So much autonomy had not gone unnoticed within Russian nationalist circles which were gaining increasing influence. Although part of the Russian empire, the Grand Duchy of Finland enjoyed extensive privileges which had long been a sore point with Russian chauvinists. Finland had become a state within a state, with its own senate and Diet, its own legislature, army, money and postage stamps. On top of all this Finland even had its own official border, separating it from the rest of the Russian empire. Russian nationalists felt this was too much and so began the process of the Russification of Finland between 1889 and 1917. The Finnish army, formed in 1876 under legislation passed by the Finnish senate, was disbanded. The Russians also began to take more control over Finnish administrative matters, something that was to continue until, with their own domestic revolution to deal with, there was a let up in pressure in 1917. 

Independence and Civil War 1917 - 1939
Taking advantage of the revolution the Finnish senate, under the leadership of Pehr Evind Svinhufvud, drew up a declaration of independence. The declaration was ratified by parliament and for the first time in its history Finland gained full independence on 6th December 1917. The transition was not an easy one. A split between the political parties of the left and right led to the left wing parties staging a coup at the end of January 1918 forcing the right wing government of Svinhufvud to flee to Vaasa in the west of the country. From there they enlisted the help of a Finnish aristocrat, Mannerheim, to help get rid of the socialists. Ironically Mannerheim had learnt his skills as an officer in the Russian military and under his command a new army was formed consisting of ‘white’ Finns together with some Swedish and Norwegian volunteers. The resulting civil war saw 8000 people being executed and a further 9000 socialists dying in internment camps from disease and malnutrition. The war ended in victory for the right but left a deep divide within Finnish society eventually healing during the 1920's as economic prosperity returned and the country enjoyed a period of stability, growth and reconciliation. Although the 1930's depression was felt in Finland it had no real detrimental effect on the economic growth of the country which was now starting to industrialize. Unfortunately there were thunderclouds on the horizon.  The War Years 1939 - 1945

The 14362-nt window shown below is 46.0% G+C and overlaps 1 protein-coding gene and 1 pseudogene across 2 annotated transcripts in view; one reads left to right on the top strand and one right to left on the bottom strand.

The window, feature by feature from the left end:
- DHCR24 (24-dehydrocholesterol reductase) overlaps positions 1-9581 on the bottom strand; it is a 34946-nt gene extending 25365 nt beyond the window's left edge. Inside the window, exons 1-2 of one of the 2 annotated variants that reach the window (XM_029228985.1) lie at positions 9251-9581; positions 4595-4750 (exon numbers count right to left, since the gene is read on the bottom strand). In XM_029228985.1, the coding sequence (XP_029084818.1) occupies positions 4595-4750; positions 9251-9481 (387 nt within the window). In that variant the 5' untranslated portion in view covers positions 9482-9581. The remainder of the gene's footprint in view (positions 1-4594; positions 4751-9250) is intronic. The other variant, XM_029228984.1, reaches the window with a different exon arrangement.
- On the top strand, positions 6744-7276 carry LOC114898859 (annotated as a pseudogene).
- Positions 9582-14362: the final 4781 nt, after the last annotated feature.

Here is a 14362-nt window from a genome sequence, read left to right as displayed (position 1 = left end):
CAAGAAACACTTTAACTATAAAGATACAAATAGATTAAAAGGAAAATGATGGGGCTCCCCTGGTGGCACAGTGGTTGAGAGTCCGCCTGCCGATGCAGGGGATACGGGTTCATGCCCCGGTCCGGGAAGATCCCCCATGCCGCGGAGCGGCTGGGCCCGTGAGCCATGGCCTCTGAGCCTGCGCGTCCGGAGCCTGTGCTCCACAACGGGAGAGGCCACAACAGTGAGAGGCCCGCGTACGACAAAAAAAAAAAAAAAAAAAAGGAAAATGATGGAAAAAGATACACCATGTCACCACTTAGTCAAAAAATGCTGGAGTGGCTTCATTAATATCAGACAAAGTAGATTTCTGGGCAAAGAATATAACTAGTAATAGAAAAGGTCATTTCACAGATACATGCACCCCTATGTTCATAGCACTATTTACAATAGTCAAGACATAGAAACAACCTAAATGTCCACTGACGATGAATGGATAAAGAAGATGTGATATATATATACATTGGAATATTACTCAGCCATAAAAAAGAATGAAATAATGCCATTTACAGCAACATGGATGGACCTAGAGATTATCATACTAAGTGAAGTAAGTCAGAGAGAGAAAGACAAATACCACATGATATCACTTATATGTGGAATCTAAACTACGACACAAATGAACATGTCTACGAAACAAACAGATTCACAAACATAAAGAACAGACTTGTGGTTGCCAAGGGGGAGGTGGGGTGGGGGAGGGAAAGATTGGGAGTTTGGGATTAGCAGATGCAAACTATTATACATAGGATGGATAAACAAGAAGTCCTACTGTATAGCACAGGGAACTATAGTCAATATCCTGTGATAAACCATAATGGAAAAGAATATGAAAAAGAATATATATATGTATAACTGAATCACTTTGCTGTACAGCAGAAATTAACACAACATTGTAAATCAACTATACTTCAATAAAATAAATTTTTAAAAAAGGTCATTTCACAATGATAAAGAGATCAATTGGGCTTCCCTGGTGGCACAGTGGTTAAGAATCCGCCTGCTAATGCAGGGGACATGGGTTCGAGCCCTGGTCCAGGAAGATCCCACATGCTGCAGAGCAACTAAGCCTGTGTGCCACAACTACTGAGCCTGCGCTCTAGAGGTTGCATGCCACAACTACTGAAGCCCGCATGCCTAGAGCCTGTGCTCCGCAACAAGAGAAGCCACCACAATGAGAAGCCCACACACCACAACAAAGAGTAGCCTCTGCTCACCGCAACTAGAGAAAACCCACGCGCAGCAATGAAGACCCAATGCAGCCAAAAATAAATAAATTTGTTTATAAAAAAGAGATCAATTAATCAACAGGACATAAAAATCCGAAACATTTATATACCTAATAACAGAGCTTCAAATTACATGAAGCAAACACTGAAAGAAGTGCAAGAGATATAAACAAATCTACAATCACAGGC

The post civil war peace was to be shattered on 30th November 1939 when, without warning, the Russians attacked from the East. It was the beginning of the Winter War. Stalin, in order to better protect Leningrad decided the border with Finland needed to be pushed back. The Finns, refusing to give up their land voluntarily, were forced to fight. Thinking they would win easily a poorly equipped and ill-prepared Russian army was fought to a standstill in freezing temperatures of - 30c. Realising it wasn’t going to be the pushover he first imagined, Stalin sent in much better equipped battalions. Greatly outnumbered and with little support from the outside world the Finns fought on. Embarrassed by the inability of his army to overcome the Finns and not wanting to face a Spring offensive with the possibility of his forces getting bogged down in the thaw, becoming an easy target, Stalin proposed a peace agreement. The Finns, down to their last bullets, agreed, ceding a large part of Karelia in the east of the country. It was to be a relatively short and uneasy peace.

In 1941 after the German thrust into Russia, the Finns, pushed into an uneasy pact with Germany, saw an opportunity to regain the land lost in 1939. It was a decision that was to cost them dearly. The German Assault on Stalingrad failed and the Russians were able to release men and equipment to repel the Finnish attack. The Continuation war, as it became known, raged until 1944. Finding themselves in an untenable position the Finns once again sued for peace. The treaty, signed in Moscow, was to come with a high price. As well as taking even more land the Russians demanded the Finns force the Germans out of Finland within two weeks. During the ensuing fighting almost all the major townships in Lapland were destroyed by the Germans.